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I just spent a great few days at the Uberflip Experience, the first-ever marketing conference hosted by Uberflip in Toronto. It was also my first visit to Toronto, and what an introduction. I came away with a wonderful impression of the city, valuable insights from marketing leaders and my peers, and a ton of new friends.
(That’s the SnapApp marketing team wearing all the socks we won for participating in the UFX2016 app!)
The setup of the conference was simple: two days of excellent speaking sessions, punctuated by networking breaks and afterparties. The whole event took place in the same theater, so I didn’t have to worry about checking my schedule and running around to make sure I caught all my favorite talks.
That concentrated environment meant I had the chance to sit in the audience and watch speaker after speaker do their thing.
What did I learn? The best presentations tell stories.
I saw this in talk after talk.
It’s easy when planning a talk to put together slide after slide of stats and best practices.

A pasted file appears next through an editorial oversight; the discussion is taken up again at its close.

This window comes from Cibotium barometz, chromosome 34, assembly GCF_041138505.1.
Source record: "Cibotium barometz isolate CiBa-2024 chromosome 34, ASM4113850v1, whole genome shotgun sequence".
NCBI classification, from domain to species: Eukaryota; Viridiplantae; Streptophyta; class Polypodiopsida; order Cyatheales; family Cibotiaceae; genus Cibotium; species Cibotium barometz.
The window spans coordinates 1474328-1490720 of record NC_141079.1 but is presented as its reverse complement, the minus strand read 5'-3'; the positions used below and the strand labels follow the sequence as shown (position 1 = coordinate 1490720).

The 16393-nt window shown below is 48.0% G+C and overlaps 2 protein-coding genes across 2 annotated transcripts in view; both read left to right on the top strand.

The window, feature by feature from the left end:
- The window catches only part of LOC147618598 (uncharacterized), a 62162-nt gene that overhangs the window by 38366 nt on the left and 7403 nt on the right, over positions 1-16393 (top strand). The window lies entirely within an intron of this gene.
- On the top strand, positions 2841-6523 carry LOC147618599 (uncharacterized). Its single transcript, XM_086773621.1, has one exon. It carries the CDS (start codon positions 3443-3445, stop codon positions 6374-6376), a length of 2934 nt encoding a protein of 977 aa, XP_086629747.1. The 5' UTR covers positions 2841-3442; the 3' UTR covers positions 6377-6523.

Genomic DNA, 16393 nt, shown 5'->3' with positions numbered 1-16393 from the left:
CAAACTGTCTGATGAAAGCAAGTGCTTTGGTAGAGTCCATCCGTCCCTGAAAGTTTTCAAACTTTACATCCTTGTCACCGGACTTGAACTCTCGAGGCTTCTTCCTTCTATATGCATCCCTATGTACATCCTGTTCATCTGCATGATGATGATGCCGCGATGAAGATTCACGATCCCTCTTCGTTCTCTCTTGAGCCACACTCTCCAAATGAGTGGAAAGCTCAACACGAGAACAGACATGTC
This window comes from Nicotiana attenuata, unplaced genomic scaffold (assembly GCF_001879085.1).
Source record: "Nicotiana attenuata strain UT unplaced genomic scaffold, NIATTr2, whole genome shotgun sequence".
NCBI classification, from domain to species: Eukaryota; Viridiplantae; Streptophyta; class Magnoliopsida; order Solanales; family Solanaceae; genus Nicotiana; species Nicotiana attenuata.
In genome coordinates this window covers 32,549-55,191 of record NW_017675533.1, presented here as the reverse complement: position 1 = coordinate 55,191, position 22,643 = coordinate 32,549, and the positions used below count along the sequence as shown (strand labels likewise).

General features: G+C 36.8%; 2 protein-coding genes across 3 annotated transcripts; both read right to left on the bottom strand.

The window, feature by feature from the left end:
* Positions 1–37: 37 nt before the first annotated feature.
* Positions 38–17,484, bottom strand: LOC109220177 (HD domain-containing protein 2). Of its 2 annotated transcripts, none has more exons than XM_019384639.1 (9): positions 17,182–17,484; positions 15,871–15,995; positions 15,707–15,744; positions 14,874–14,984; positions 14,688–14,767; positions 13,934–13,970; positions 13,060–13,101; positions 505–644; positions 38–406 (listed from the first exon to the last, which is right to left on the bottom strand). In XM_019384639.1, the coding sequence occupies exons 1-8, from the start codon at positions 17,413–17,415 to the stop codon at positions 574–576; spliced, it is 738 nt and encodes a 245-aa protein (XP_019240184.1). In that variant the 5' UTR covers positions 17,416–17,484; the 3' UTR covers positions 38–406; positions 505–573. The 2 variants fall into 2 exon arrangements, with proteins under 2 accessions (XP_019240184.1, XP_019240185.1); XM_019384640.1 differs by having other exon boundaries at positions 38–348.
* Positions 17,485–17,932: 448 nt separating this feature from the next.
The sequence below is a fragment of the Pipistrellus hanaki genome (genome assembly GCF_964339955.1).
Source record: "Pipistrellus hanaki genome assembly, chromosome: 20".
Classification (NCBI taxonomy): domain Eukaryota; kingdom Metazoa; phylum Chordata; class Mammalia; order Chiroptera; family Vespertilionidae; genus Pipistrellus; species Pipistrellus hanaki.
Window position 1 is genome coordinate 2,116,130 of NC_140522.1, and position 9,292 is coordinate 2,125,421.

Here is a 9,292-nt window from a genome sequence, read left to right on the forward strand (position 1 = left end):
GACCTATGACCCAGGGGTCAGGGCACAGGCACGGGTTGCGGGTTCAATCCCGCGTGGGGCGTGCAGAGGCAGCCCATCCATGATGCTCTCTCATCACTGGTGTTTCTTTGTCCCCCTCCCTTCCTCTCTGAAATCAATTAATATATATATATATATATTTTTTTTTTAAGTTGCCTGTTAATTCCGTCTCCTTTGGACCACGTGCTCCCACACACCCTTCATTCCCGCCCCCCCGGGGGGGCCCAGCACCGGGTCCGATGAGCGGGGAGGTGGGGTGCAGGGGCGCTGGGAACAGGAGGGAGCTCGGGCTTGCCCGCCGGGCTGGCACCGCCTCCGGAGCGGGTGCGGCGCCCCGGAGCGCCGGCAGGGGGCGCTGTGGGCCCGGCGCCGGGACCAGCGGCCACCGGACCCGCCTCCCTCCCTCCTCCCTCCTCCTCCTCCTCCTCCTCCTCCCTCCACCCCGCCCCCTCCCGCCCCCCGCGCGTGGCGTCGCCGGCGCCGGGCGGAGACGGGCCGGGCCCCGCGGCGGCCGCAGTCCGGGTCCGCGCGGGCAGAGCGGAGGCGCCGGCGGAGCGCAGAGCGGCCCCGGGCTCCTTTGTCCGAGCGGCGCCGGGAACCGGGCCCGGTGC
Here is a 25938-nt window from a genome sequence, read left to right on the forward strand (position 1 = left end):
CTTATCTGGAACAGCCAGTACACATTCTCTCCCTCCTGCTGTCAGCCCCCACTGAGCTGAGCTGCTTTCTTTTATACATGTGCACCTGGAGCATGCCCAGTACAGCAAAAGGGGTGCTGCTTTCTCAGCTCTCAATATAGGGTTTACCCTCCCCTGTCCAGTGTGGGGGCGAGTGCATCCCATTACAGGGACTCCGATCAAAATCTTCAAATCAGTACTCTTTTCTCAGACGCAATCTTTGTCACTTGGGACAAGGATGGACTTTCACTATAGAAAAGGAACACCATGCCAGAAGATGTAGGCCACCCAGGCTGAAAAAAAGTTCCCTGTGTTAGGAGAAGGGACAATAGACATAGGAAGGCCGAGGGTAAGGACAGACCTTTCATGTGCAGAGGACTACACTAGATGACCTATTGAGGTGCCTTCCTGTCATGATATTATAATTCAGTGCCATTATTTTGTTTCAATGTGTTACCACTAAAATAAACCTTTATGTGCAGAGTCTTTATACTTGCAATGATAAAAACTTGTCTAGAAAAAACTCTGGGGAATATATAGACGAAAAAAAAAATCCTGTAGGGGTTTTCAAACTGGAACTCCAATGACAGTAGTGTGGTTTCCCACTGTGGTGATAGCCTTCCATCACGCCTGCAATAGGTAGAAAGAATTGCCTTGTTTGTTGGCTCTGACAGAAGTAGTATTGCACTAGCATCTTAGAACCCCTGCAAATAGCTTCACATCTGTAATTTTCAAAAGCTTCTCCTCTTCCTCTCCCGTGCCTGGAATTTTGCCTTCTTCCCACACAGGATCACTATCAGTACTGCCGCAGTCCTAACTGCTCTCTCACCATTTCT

But nothing hits quite so hard as a story, making your talk – and your point – that much more memorable.
“When you sell something people get for free at trade shows, your story is the start of the thing that sets you apart.”
At your trade show, you might have a speaking opportunity that competes with other activities around the event. It’s your job to attract attendees, dazzle them, and convince them to fill in positive feedback cards so the organizers will bring you back next year.
The easiest path to that outcome? Storytelling. Your storytelling will set you apart in a sea of PowerPoint presentations. Tell a story that surprises, that delights, that create laughter and makes us think.
The beautiful thing about telling a story for your conference presentation is you don’t have to worry about sharing that same old stat everyone shares every year. Your story is uniquely you; no one else has your brother with his wacky side business and flop-eared dog. You can tell a story – share an experience – no one in the audience has had before.
That’s special. Conference presentations don’t have to be boring: go for the story.